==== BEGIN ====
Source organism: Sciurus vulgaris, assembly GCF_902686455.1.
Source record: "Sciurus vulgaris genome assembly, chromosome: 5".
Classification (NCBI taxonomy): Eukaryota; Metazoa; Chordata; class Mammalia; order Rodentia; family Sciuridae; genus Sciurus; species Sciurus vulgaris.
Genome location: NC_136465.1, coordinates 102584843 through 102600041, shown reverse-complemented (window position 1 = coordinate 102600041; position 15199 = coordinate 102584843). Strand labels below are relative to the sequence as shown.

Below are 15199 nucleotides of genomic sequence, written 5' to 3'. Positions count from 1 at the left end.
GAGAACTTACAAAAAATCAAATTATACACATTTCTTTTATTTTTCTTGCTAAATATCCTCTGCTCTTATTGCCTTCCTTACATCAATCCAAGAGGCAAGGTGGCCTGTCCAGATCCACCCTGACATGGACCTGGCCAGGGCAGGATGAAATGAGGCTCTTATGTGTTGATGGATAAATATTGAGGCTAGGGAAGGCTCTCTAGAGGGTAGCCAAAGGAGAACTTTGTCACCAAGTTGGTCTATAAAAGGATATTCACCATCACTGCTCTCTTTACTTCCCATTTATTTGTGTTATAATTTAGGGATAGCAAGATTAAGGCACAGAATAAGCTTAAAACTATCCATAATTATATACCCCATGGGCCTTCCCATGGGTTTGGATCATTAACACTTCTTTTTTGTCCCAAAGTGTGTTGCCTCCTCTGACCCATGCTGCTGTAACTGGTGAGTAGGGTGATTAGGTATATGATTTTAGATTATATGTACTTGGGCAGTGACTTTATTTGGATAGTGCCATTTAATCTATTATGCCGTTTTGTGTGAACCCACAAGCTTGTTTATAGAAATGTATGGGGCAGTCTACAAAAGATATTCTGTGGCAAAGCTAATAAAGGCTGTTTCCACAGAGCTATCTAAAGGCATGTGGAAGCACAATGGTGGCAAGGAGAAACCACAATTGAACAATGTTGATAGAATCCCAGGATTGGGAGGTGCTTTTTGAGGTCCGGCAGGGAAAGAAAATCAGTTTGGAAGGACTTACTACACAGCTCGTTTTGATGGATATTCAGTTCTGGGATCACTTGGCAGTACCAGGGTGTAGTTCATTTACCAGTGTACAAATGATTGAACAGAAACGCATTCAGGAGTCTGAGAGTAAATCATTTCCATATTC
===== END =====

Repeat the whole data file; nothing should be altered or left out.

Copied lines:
Source organism: Sciurus vulgaris, assembly GCF_902686455.1.
Source record: "Sciurus vulgaris genome assembly, chromosome: 5".
Classification (NCBI taxonomy): Eukaryota; Metazoa; Chordata; class Mammalia; order Rodentia; family Sciuridae; genus Sciurus; species Sciurus vulgaris.
Genome location: NC_136465.1, coordinates 102584843 through 102600041, shown reverse-complemented (window position 1 = coordinate 102600041; position 15199 = coordinate 102584843). Strand labels below are relative to the sequence as shown.

Below are 15199 nucleotides of genomic sequence, written 5' to 3'. Positions count from 1 at the left end.
GAGAACTTACAAAAAATCAAATTATACACATTTCTTTTATTTTTCTTGCTAAATATCCTCTGCTCTTATTGCCTTCCTTACATCAATCCAAGAGGCAAGGTGGCCTGTCCAGATCCACCCTGACATGGACCTGGCCAGGGCAGGATGAAATGAGGCTCTTATGTGTTGATGGATAAATATTGAGGCTAGGGAAGGCTCTCTAGAGGGTAGCCAAAGGAGAACTTTGTCACCAAGTTGGTCTATAAAAGGATATTCACCATCACTGCTCTCTTTACTTCCCATTTATTTGTGTTATAATTTAGGGATAGCAAGATTAAGGCACAGAATAAGCTTAAAACTATCCATAATTATATACCCCATGGGCCTTCCCATGGGTTTGGATCATTAACACTTCTTTTTTGTCCCAAAGTGTGTTGCCTCCTCTGACCCATGCTGCTGTAACTGGTGAGTAGGGTGATTAGGTATATGATTTTAGATTATATGTACTTGGGCAGTGACTTTATTTGGATAGTGCCATTTAATCTATTATGCCGTTTTGTGTGAACCCACAAGCTTGTTTATAGAAATGTATGGGGCAGTCTACAAAAGATATTCTGTGGCAAAGCTAATAAAGGCTGTTTCCACAGAGCTATCTAAAGGCATGTGGAAGCACAATGGTGGCAAGGAGAAACCACAATTGAACAATGTTGATAGAATCCCAGGATTGGGAGGTGCTTTTTGAGGTCCGGCAGGGAAAGAAAATCAGTTTGGAAGGACTTACTACACAGCTCGTTTTGATGGATATTCAGTTCTGGGATCACTTGGCAGTACCAGGGTGTAGTTCATTTACCAGTGTACAAATGATTGAACAGAAACGCATTCAGGAGTCTGAGAGTAAATCATTTCCATATTC